DEAR PARENTS AND GUARDIANS,
There is a cultural mythology that says parents should distance themselves from their children’s school experience when they enter high school. We know, however, that the transition between 8th and 9th grade is a significant one. It is normal to feel some anxiety about moving from middle school to high school. Students and parents often experience the same emotions: excitement, tempered by curiosity and caution. Please know that we invite parents and guardians to stay actively involved in their children’s academic and social lives throughout their high school years.
Every year high school leaders look at what we do to make that transition successful and confer with the middle schools to try to improve the process. We have asked parents who have one or more students at District 204 high schools to think about what advice they would give to parents of incoming freshmen or to the freshmen themselves. Here is what they said:
“Even though the school seems big, don’t be afraid to call the teachers or their department chairs with a concern. They really want to help with your personal concern and will appreciate the call.”
“It really helped my three kids to get involved in a fall sport or activity. In sports they start before the school year, and it gives them a chance to make friends and break the ice.”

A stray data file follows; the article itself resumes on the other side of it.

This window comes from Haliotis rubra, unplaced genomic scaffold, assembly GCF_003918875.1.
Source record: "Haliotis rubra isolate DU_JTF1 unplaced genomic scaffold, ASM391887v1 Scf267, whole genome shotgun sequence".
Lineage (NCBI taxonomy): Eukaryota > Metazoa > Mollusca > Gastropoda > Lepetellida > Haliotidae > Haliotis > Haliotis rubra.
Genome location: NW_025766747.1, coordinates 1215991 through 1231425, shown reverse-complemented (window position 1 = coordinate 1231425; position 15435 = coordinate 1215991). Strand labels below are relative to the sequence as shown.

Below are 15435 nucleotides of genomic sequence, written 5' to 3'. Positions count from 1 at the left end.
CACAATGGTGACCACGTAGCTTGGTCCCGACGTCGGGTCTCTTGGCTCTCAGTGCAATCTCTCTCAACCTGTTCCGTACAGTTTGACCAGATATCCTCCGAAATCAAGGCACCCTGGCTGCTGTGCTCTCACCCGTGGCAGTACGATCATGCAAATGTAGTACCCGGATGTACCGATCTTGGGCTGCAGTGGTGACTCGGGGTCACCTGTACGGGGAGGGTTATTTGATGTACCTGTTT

“I tried to be aware of my kids’ friends and help them pick positive influences. Peer influence makes a big difference.”
“Communication. Call the school because no question is too small. Talk with other parents, too, and network with them.”
“Clear your schedule because you need time and emotional energy for what’s going on with your teen.
“Parents should stay involved and engaged with their kids even though teens are more independent.”
“Don’t be naive or over-accusatory. Your kids face the same temptations as everybody else’s. It’s easy to break a trust and hard to rebuild it.”
“Don’t believe stories about how lenient other parents are. If in doubt, call other parents.”
“If students have the ability, they should take the challenging classes. Be realistic. Don’t take the easiest path.”
We wish you well in your transition to the high school experience and hope these bits of practical advice from fellow parents will help you.